1. Next we’re going to have to change the X-Domain and Y-Domain which both are currently set to “0.0 to 1.0” since earlier we changed our number slider to input numeric values up to 1000 well go ahead and change the X-Range to “0 to 150.0” and the Y-Range to “1.0 to 100.0” (Think of this in a way of pixel count in the x/y direction of an image.)
  1. Click Okay
  1. Connect the “P” output of the Square Grid to the input of the Image Sampler

Topic_03: Circles + Multiplication Factor

  1. In the ribbon, select the Curves Tab>Primitive>Circle (circle defined by base plane and radius). There a number of other ways to construct a circle, ensure you select the correct one. A component appears
  2. Again notice the inputs P and R (Plane, Radius) and the output C (resulting Circle)
  3. Connect the “P” (Points) output of the Square Grid to the “P” (Plane) input of the Circle.
  4. Connect the output of the image sampler to the “R” (Radius) input of the
  5. Notice our circles are overlapping (They are too big)

Week 06 | Introduction to Grasshopper: Primitive Geometry + Data Tree (LINES FROM POINTS)

GOAL: To learn the basics of Grasshopper and its relationship to Rhino by creating lines from points; to explain the fundamentals of Grasshopper’s Data Tree organization.

CLASS EXERCISES
Tuesday, May 05, 2015
| Introduction to Grasshopper: interface + components (types, uses, etc.)

Script 3.1a: single line from points: create points in both Rhino and Grasshopper, create line, preview on/off, bake

  • NOTES: Components You Will Need
    • [Point] Holds 3D point geometry
    • [ConstructPoint] Create a 3D point in Grasshopper
    • [Slider] A range of numerical values
    • [Line] Creates line between two points
    • [Panel] Custom notes and data
  • STEP 01: Create two points
    • Method 01: First,  create two points in Rhino. Reference these points in individual [Point] capsules. Hover over the component > right click > “Set One Point” > select the Rhino 3D point.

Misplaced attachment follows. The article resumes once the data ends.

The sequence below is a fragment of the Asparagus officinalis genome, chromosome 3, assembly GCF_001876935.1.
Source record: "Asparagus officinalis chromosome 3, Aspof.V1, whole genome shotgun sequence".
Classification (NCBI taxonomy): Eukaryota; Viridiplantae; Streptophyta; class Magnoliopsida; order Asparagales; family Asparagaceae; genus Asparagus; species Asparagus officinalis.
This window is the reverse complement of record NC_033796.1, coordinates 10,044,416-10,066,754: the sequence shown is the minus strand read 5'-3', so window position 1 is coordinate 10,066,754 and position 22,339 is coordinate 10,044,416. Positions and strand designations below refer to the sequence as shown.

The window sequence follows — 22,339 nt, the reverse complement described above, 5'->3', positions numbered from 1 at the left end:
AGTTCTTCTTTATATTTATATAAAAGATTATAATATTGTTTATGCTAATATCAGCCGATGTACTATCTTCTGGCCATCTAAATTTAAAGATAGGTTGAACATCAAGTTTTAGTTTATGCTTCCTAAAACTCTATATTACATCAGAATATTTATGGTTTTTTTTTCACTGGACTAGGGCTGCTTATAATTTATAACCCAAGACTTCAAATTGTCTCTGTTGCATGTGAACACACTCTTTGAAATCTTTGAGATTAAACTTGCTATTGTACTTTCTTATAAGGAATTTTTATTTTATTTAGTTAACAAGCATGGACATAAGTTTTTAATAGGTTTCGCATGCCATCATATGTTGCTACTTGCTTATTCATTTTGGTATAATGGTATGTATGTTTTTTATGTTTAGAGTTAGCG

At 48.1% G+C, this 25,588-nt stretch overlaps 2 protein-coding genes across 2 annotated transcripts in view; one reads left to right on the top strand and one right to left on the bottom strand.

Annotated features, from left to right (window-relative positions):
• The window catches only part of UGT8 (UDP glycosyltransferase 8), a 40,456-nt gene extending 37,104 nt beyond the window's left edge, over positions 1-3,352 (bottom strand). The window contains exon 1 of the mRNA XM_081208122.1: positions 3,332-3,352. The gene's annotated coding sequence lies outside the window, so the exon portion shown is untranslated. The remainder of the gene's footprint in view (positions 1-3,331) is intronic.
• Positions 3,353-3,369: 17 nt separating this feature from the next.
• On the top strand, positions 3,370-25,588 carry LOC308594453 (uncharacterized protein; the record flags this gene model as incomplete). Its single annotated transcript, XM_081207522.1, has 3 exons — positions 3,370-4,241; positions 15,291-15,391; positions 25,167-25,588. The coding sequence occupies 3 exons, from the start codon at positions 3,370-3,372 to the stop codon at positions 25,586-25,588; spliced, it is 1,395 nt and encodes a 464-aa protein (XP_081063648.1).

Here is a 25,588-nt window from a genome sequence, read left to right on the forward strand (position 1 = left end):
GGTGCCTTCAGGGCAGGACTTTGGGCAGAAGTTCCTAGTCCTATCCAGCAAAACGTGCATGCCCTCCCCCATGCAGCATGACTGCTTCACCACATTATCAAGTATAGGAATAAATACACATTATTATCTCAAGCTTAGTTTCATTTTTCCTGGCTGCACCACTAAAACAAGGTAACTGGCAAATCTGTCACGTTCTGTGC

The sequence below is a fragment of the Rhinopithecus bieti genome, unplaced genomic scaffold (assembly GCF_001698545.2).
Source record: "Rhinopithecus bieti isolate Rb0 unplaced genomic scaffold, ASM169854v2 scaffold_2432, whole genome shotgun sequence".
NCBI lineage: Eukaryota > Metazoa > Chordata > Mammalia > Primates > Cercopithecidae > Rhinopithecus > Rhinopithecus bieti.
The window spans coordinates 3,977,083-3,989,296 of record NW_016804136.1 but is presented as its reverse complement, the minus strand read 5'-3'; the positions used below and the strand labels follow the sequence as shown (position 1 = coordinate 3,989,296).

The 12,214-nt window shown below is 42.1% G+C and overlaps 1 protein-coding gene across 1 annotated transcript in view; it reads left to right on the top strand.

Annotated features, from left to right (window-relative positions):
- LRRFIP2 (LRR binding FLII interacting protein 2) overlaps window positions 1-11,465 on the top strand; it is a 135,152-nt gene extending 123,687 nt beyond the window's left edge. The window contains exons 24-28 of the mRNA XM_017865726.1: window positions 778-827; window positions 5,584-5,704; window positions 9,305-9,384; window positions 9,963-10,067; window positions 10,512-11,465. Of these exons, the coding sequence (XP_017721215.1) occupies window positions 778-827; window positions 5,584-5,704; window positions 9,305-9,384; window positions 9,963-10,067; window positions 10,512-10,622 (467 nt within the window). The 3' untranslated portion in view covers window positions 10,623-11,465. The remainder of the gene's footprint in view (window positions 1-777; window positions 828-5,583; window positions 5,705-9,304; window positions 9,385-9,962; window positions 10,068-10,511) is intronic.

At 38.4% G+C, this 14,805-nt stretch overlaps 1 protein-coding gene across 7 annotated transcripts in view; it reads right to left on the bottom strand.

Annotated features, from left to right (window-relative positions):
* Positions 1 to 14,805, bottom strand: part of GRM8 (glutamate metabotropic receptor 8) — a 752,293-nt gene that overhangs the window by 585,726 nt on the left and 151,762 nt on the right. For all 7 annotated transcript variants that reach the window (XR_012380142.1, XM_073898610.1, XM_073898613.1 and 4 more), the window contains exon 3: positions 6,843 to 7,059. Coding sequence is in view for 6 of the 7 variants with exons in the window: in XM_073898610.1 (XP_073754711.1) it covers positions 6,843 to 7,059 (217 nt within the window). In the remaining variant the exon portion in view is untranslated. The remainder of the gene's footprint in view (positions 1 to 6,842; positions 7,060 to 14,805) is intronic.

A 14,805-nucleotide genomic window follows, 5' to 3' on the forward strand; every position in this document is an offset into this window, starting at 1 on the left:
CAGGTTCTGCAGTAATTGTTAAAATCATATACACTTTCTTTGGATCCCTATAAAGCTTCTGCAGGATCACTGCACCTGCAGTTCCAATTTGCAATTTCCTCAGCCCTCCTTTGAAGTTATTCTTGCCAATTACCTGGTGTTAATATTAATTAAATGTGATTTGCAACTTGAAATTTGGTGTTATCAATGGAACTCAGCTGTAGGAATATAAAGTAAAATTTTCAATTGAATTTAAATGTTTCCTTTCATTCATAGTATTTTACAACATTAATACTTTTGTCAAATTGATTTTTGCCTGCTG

• Method 02: Retrieve a [ConstructPoint] component and three [Slider] components. Use these sliders for the X, Y, Z inputs.
  • STEP 02: Create line (curve)
    • Retrieve a [Line] component. Plug output of points into input of the line.

Script 3.1b: multiple lines from points, graft/flatten (Data Trees)

  • NOTES: Components You Will Need
    • [Point] Holds 3D point geometry
    • [ConstructPoint] Create a 3D point in Grasshopper
    • [Slider] A range of numerical values
    • [Line] Creates line between two points
    • [Panel] Custom notes and data
    • [Move] Move geometry in a direction
    • [DivideCurve] Divide curves into equal length segments
    • [ParamViewer] Visualize data structure
    • [ListItem] Access a specific item from a list
    • [GraftTree] Removes all branches (condenses list)
    • [FlattenTree] Adds branch (level of hierarchy)
  • STEP 01: Copy previous script
    • use Ctrl+C, Ctrl+V to do this
  • STEP 02: “Copy” line
    • use [Move] component to “copy” the initial line
  • STEP 03: Divide lines
    • use [DivideCurve] to create equal number of points on each line
  • STEP 04: Create lines between points
    • use the previously created points in conjunction with the [Line] component to create lines between them
    • Use the [GraftTree] and [FlattenTree] components to understand underlying data structure

Deliverable (due at end of class period): “print screen”

Thursday, May 07, 2015 | External Forces + Simple Operations (ATTRACTOR BASED ALGORITHMS)
Script 3.1c: circles derived from GH square grid, first same radii, then with point-attractor cluster
Script 3.1d: 3D sub-divided NURBS surface point-attractor
Deliverable (due at end of class period): “print screen”

LAB SESSIONS: Image Sampler
Script 3.1e: simple image sampler (circles varying radii based on referenced image)

Advertisements